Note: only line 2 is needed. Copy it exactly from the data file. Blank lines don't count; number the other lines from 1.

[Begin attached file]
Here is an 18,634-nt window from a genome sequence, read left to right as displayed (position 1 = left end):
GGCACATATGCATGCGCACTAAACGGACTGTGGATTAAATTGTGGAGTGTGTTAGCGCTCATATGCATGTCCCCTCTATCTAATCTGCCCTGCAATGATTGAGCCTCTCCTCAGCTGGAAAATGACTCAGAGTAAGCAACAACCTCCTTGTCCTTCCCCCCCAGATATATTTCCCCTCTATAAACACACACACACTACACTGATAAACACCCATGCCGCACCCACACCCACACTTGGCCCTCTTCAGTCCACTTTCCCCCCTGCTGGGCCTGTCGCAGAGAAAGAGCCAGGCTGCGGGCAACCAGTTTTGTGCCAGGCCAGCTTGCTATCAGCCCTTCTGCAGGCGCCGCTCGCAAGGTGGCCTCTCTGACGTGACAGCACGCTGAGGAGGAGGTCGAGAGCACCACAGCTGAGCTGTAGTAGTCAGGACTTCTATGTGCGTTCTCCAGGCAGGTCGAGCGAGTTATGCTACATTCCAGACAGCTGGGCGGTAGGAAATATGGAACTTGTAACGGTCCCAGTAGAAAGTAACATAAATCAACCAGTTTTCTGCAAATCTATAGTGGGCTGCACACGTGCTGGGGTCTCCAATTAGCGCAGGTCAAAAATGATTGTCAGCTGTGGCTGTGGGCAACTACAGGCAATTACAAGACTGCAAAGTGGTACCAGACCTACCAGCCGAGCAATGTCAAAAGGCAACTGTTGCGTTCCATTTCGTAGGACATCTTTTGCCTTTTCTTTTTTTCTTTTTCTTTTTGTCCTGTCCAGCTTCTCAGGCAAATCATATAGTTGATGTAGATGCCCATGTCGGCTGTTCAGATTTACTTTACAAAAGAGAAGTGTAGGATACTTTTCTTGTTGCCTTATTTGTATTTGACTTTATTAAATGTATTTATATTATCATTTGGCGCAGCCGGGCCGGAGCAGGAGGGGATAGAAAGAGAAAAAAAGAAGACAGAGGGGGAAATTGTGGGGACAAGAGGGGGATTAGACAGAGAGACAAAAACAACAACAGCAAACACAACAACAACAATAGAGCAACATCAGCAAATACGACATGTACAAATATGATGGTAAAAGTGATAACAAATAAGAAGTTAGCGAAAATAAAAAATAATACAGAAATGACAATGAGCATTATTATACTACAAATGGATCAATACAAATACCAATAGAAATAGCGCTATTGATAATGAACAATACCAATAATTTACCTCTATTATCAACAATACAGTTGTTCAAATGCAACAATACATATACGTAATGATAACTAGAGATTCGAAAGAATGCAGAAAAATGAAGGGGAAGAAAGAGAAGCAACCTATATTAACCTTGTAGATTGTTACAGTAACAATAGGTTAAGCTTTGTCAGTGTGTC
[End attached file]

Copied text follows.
GGCACATATGCATGCGCACTAAACGGACTGTGGATTAAATTGTGGAGTGTGTTAGCGCTCATATGCATGTCCCCTCTATCTAATCTGCCCTGCAATGATTGAGCCTCTCCTCAGCTGGAAAATGACTCAGAGTAAGCAACAACCTCCTTGTCCTTCCCCCCCAGATATATTTCCCCTCTATAAACACACACACACTACACTGATAAACACCCATGCCGCACCCACACCCACACTTGGCCCTCTTCAGTCCACTTTCCCCCCTGCTGGGCCTGTCGCAGAGAAAGAGCCAGGCTGCGGGCAACCAGTTTTGTGCCAGGCCAGCTTGCTATCAGCCCTTCTGCAGGCGCCGCTCGCAAGGTGGCCTCTCTGACGTGACAGCACGCTGAGGAGGAGGTCGAGAGCACCACAGCTGAGCTGTAGTAGTCAGGACTTCTATGTGCGTTCTCCAGGCAGGTCGAGCGAGTTATGCTACATTCCAGACAGCTGGGCGGTAGGAAATATGGAACTTGTAACGGTCCCAGTAGAAAGTAACATAAATCAACCAGTTTTCTGCAAATCTATAGTGGGCTGCACACGTGCTGGGGTCTCCAATTAGCGCAGGTCAAAAATGATTGTCAGCTGTGGCTGTGGGCAACTACAGGCAATTACAAGACTGCAAAGTGGTACCAGACCTACCAGCCGAGCAATGTCAAAAGGCAACTGTTGCGTTCCATTTCGTAGGACATCTTTTGCCTTTTCTTTTTTTCTTTTTCTTTTTGTCCTGTCCAGCTTCTCAGGCAAATCATATAGTTGATGTAGATGCCCATGTCGGCTGTTCAGATTTACTTTACAAAAGAGAAGTGTAGGATACTTTTCTTGTTGCCTTATTTGTATTTGACTTTATTAAATGTATTTATATTATCATTTGGCGCAGCCGGGCCGGAGCAGGAGGGGATAGAAAGAGAAAAAAAGAAGACAGAGGGGGAAATTGTGGGGACAAGAGGGGGATTAGACAGAGAGACAAAAACAACAACAGCAAACACAACAACAACAATAGAGCAACATCAGCAAATACGACATGTACAAATATGATGGTAAAAGTGATAACAAATAAGAAGTTAGCGAAAATAAAAAATAATACAGAAATGACAATGAGCATTATTATACTACAAATGGATCAATACAAATACCAATAGAAATAGCGCTATTGATAATGAACAATACCAATAATTTACCTCTATTATCAACAATACAGTTGTTCAAATGCAACAATACATATACGTAATGATAACTAGAGATTCGAAAGAATGCAGAAAAATGAAGGGGAAGAAAGAGAAGCAACCTATATTAACCTTGTAGATTGTTACAGTAACAATAGGTTAAGCTTTGTCAGTGTGTC